With the recent suicide of a freshman and increasing reports of mental health symptoms among students on campus during the COVID-19 pandemic, Dartmouth College has decided to boost its mental health services. Since August, the college has hired four counselors, while the school is now looking for an additional two counseling staff members.
The expansion is not a direct response to the pandemic but rather a manifestation of the efforts of the Campus Climate and Culture Initiative launched in January 2019, according to Dean Kathryn Lively. However, the pandemic has shown the initiative to be increasingly necessary.
With students forced to adjust to remote learning, cases of loneliness, stress, anxiety, and depression have been rapidly increasing. Students find themselves constantly having to deal with mental health issues alongside their coursework.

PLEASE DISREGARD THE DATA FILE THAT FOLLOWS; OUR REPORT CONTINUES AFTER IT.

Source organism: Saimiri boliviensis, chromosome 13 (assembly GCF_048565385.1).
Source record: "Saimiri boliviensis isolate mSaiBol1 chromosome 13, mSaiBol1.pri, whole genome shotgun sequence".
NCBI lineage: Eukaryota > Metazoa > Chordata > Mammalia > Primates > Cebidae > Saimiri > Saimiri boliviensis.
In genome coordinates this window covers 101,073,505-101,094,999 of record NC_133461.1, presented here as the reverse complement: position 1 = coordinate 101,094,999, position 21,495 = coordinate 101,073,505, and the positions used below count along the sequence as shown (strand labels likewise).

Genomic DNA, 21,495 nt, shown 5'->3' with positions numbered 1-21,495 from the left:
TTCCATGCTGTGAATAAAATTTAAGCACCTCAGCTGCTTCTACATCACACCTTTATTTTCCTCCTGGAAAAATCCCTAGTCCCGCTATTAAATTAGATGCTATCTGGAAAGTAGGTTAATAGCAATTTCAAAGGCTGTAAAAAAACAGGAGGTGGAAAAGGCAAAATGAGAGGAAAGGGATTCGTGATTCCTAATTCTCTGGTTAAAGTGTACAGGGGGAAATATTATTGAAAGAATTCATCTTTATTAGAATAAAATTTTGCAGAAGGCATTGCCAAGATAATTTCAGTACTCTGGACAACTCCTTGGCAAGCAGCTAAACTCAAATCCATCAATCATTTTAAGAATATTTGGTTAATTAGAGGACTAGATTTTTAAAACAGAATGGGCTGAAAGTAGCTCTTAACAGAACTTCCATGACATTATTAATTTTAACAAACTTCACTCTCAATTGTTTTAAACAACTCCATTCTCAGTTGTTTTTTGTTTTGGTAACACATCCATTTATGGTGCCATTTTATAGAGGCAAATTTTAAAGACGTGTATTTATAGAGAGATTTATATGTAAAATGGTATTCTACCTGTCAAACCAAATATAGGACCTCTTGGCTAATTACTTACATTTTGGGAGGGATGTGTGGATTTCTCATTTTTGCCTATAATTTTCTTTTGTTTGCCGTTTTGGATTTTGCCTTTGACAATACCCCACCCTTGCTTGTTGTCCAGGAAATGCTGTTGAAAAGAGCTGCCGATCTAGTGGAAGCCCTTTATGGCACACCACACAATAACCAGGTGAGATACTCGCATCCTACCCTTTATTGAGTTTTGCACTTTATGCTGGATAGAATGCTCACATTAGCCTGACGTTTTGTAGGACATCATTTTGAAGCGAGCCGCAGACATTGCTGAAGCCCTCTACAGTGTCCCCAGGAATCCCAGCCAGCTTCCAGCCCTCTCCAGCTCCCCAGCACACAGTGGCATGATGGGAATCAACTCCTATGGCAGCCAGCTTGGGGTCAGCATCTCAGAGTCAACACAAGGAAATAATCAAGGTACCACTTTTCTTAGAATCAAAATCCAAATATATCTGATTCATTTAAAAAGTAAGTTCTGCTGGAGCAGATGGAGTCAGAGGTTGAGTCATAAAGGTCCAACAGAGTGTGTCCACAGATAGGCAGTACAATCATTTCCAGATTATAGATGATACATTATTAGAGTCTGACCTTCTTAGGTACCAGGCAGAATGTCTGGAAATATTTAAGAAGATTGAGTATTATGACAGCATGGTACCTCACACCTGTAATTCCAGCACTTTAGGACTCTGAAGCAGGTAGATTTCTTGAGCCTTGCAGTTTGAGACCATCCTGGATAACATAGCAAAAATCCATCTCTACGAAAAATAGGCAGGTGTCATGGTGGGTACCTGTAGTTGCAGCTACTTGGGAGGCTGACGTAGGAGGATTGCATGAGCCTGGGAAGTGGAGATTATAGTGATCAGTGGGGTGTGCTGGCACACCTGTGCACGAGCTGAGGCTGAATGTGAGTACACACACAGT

A Heavy Loss
Dartmouth suffered a tragic loss when freshman Beau DuBray committed suicide at the end of the fall term. His death triggered a discourse between concerned parents and alumni regarding the psychological wellbeing of students.
"He had a quiet way about himself that spoke loudly of his humble character." Family, friends, professors and coaches of Beau DuBray '24 remember his thoughtfulness, warmth and devotion to his community. https://t.co/n8Yrz7XI5b
— The Dartmouth (@thedartmouth) December 3, 2020
This further fueled the college’s desire to offer stronger mental health support to its academic community. “We’re really going to be doing as much outreach as we can because [DuBray’s death] was the one thing I had hoped I would never have to face as a dean, and I never want to face it again,” Lively said at the time.
In addition to expanding mental health efforts, Dartmouth plans to lessen restrictions on-campus, specifically on social gatherings, to increase opportunities for socialization and ease some of the isolation felt among members of the college community.